Edgar Degas (1834 – 1917)
Edgar Degas, in full Hilaire-Germain-Edgar De Gas, De Gas later spelt Degas, (born July 19, 1834, Paris, France—died September 27, 1917, Paris), French painter, sculptor, and printmaker who was prominent in the Impressionist group and widely celebrated for his images of Parisian life. Degas’s principal subject was the human—especially the female—figure, which he explored in works ranging from the sombre portraits of his early years to the studies of laundresses, cabaret singers, milliners, and prostitutes of his Impressionist period. Ballet dancers and women at their toilette would preoccupy him throughout his career. Degas was the only Impressionist to truly bridge the gap between traditional academic art and the radical movements of the early 20th century, a restless innovator who often set the pace for his younger colleagues. Acknowledged as one of the finest draftsmen of his age, Degas experimented with a wide variety of media, including oil, pastel, gouache, etching, lithography, monotype, wax modelling, and photography. Once marginalized as a “painter of dancers,” Degas is now counted among the most complex and innovative figures of his generation, credited with influencing Pablo Picasso, Henri Matisse, and many of the leading figurative artists of the 20th century.
Degas’ sculpture stands outside the mainstream of nineteenth-century French sculpture. He was never interested in creating public monuments and, with one exception, neither did he display his sculpture publicly. The exception was The Little Fourteen-Year-Old Dancer. It was shown in the sixth Impressionist exhibition held in Paris in 1881, but the work has little to do with Impressionism. Modelled in wax and wearing a real bodice, stockings, shoes, tulle skirt, and horsehair wig with a satin ribbon, the figure astonished Degas’ contemporaries, not only for its unorthodox use of materials but also and above all for its realism, judged brutish by some. The Little Fourteen-Year-Old Dancer was not seen again publicly until April 1920. Degas was fascinated by the malleable quality of the wax, and composed many small sculptures of both wax and modelling clay over armatures of wire, cork, wood, and other objects. He seems to have used these sculptures alongside his drawings and photographs to understand the human and animal movement. Created as studies and easily altered, more than eighty wax sculptures of dancers, women bathing, and horses were found in Degas's studio at his death.
The rest of his sculpture remained a private medium, akin to sketches or drawings, in which Degas, limiting himself to a small range of subjects, explored the problems that fascinated him. The human figures often repeat the same subject, each displaying subtle variations in composition or in the dynamics of movement or of muscular tensions within the body. The same painstaking observation went into his modelling of horses. Numerous visits to the racetrack at Longchamp were supplemented by careful scrutiny of photographs.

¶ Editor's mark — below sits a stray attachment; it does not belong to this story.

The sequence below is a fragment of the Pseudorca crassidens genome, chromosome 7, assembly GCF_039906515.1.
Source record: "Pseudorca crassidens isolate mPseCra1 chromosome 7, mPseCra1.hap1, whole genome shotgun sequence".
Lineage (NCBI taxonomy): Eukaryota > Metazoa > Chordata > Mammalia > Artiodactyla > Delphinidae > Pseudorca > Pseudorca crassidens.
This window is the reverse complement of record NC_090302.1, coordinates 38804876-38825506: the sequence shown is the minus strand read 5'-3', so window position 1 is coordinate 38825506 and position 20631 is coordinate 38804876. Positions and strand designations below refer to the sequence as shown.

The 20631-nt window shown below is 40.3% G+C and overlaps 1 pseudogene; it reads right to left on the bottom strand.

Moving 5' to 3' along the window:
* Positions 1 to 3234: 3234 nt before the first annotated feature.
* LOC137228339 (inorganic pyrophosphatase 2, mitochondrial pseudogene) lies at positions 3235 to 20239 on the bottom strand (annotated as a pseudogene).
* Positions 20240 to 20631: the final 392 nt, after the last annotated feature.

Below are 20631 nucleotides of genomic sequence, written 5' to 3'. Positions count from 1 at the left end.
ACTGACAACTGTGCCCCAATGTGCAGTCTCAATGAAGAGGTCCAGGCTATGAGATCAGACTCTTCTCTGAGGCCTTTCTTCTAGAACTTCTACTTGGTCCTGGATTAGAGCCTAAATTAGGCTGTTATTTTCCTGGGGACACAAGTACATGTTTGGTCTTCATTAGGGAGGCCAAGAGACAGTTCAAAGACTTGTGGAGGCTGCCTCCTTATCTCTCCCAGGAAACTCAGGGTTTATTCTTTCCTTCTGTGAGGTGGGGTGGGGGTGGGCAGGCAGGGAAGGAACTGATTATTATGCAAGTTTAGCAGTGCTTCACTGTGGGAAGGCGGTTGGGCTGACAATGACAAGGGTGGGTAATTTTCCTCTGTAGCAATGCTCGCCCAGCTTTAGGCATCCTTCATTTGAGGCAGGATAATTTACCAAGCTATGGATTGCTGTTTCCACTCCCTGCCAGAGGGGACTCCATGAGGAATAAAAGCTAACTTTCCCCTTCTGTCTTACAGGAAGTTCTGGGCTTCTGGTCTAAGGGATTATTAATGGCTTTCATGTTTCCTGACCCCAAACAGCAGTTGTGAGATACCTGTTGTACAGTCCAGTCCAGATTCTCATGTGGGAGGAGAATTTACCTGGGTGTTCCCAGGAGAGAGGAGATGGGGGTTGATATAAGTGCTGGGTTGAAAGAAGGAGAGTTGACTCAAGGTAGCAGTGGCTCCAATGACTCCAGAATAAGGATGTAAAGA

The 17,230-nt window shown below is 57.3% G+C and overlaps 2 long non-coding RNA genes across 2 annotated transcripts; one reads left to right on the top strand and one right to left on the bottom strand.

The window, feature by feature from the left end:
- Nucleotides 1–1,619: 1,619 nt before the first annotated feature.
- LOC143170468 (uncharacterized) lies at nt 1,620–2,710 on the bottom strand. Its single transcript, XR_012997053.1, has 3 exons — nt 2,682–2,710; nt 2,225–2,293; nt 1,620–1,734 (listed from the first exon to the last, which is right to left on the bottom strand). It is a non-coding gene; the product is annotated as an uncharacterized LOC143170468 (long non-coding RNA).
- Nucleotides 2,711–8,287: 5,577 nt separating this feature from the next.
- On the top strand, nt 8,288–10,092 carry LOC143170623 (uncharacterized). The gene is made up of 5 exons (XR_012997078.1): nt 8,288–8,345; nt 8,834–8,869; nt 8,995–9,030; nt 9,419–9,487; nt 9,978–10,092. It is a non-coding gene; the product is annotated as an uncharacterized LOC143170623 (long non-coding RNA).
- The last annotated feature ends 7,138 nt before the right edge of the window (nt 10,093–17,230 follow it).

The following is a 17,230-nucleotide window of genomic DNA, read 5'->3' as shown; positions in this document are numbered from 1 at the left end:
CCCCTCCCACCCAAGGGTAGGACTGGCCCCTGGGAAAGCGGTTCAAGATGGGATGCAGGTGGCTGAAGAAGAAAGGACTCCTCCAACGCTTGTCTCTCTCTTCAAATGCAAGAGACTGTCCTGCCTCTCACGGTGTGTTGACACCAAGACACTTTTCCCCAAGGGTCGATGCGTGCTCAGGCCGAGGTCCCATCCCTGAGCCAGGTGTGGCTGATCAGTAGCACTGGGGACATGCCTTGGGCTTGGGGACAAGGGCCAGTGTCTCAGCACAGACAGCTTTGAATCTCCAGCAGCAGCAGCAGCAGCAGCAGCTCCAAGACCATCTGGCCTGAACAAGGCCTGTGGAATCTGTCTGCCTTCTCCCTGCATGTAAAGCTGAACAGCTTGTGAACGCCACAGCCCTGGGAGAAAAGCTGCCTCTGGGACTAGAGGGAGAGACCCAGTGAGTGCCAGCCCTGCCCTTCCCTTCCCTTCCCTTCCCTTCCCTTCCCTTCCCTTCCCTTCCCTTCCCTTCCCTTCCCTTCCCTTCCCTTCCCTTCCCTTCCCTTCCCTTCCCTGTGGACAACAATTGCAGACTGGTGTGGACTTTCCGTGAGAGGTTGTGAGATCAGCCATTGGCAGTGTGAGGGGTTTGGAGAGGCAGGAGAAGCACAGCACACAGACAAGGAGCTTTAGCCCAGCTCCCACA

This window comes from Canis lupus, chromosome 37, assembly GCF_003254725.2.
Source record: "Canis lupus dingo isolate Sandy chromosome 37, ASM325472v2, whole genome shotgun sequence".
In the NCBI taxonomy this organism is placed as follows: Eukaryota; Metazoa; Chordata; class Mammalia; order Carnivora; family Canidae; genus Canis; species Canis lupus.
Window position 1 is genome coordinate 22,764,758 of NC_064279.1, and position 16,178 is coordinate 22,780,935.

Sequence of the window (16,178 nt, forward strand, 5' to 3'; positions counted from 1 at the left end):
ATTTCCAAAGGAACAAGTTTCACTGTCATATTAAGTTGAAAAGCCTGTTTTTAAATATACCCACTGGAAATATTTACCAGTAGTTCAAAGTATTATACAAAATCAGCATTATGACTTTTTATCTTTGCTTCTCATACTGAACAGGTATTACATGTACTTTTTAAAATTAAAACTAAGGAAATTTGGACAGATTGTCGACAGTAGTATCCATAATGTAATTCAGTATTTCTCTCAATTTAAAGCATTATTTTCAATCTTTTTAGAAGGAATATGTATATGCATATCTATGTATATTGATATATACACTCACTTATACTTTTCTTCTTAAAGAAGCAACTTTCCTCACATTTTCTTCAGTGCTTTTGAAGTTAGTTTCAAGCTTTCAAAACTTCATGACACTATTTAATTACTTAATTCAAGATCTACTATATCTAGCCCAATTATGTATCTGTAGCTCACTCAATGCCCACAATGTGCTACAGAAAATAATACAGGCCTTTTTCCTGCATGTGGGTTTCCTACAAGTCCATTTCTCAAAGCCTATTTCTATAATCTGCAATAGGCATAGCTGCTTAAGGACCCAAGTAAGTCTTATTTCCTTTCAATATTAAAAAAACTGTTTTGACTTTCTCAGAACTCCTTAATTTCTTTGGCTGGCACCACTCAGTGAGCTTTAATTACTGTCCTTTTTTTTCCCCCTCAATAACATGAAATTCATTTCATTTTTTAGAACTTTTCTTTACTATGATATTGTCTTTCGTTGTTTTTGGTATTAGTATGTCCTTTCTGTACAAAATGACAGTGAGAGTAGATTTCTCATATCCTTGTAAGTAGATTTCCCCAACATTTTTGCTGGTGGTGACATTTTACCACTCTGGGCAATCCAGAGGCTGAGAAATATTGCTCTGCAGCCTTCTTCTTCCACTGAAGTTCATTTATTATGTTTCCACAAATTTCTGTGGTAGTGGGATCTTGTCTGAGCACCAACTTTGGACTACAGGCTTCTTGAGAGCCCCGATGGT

Upon Degas’ death in 1917, more than 150 pieces of sculpture were found in his studio. Most were of wax, clay, and plastiline. Nearly all had reached various stages of deterioration. Degas’ heirs were in disagreement about a great many things, but by 1918 they had decided to authorize a series of casts, or editions, of bronzes to be made from seventy-two of the small figures, to be executed by the Paris foundry of A.-A. Hébrard et Cie.
The actual casting of the bronzes was chiefly the work of one of Hébrard’s employees, Albino Palazzolo (1883–1973), who was entrusted with the difficult process of making casting molds of the delicate original sculptures without destroying them. The master models were completely unknown until 1955 when Palazzolo revealed their existence and explained their function, began appearing on the market in the early 1970s. The sculptures on offer have been cast using another original set of master models in plaster which were owned by the Valsuani foundry and which were used after 1998 to cast a limited edition, approved and certified by the Degas Committee.
For more information on the different casts and editions, we can refer you to an excellent article (Posthumous Bronzes And The Plasters From Which They Were Cast: A Case Study On Determining Authenticity Based on Physical Evidence by Walter F. Maibaum) which can be downloaded via http://www.degassculptureproject.org